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Submission + - WebP vs. JPEG vs. JPEG XR (

kidjan writes: A comparison of the three different formats when varying quality and source material. WebP fares well, depending on the source. JPEG XR...let's just say it has problems. :)

Submission + - Should there be standard for HD video? (

kidjan writes: A posting about VP8 quality and HD video:

"what really irks me about this WebM debate isn't that there's a legitimate competitor to H264--competition is always a good thing, and I welcome another codec to the fold. What bothers me is that we would let bogus metrics and faulty data presentation dominate the debate. At this point, I see no indication that VP8 is even remotely on par with a good implementation of H264--perhaps it can be sold on other merits, but quality simply isn't one of them. This could change as the VP8 implementation improves, but even the standard itself is roughly equivalent to baseline profile of H264.

Putting that whole debate aside and returning to the notion of a high definition video standard, using these methods--and in particular, a box plot--one can establish that a video at least meets some baseline requirement with regard to encoder quality. The blu-ray shots above are a pretty clear indication that this industry needs such a standard. More importantly, consumers deserve it--it's not right for people to shell out cash for some poorly-encoded, overly-quantized, PSNR-optimized mess."

Comment Re:I have seen the comparisons... (Score 5, Insightful) 372

Are you serious? In particular, No contest, Theora gets whooped. So do most h264 implementations, compared to x264 for that matter, which is probably why most companies these days are moving towards that encoder implementation.

Comment Re:H.264 IS OPEN SOURCE!!!! (Score 1) 372

We can argue symantecs till the end of time but isn't a patented, open-source piece of software an oxymoron? I mean I am not exactly jumping for joy and screaming yay that I can use it because I might have the patent trolls jump all over me.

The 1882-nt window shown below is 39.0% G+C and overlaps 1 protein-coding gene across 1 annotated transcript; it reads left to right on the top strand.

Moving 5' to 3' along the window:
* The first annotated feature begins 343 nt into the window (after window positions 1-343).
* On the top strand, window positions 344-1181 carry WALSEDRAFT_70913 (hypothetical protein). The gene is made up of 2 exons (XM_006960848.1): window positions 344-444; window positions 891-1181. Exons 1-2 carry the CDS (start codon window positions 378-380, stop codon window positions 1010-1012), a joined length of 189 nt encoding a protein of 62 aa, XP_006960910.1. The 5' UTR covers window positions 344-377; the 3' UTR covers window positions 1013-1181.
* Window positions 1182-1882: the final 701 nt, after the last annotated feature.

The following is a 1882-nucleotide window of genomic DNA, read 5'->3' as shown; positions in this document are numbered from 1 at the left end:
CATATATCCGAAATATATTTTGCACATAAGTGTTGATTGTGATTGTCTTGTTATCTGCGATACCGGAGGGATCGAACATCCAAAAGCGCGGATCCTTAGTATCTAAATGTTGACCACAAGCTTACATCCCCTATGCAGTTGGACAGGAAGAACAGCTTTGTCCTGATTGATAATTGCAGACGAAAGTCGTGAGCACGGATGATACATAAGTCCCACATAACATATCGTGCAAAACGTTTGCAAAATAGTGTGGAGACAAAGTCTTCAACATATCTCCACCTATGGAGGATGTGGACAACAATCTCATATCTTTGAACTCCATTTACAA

No, it's not even remotely an "oxymoron"; open source isn't about giving up your property rights. It's about _respecting_ property rights. This is why open source projects _include a license_, and that license stipulates how people may use the project in detail. How is me requiring people open source projects that use my property any different than me requesting they pay me to use my property? In either scenario, I am putting forth the stipulations for use. If you're against paying to use property, so be it, but don't make the mistake of thinking open source code is devoid of property rights.

Comment That article is wrong. (Score 2, Informative) 372

First of all, H264 is not a "closed-source..codec"--this is complete nonsense. The standard itself is completely published and documented, and there is nothing stopping open source projects from creating H264 encoder and decoders. And have they ever--hands down, the best H264 encoder implementation today is x264, which is licensed under the GPL. The patent issue is totally separate, but let's not conflate "patented" with "open source." The real issue with H264 is who will pay royalties for the patents. For Windows 7 and OSX, MSFT and APPL pay those royalties. In the case of Ubuntu, it makes it easier for commercial entities to distribute Ubuntu if they know royalties and licensing fees are already being handled. So to be honest, this just makes Ubuntu an easier sell to PC manufacturers because they aren't liable for royalty costs or hidden "gotchas"

Comment Ummm..... (Score 1) 145

....wouldn't it just be easier to use a wire rather than construct a building in such a manner? Or use a powerline network instead? Nobody worth their tin-foil hat would ever think such a drastic measure was worthwhile.

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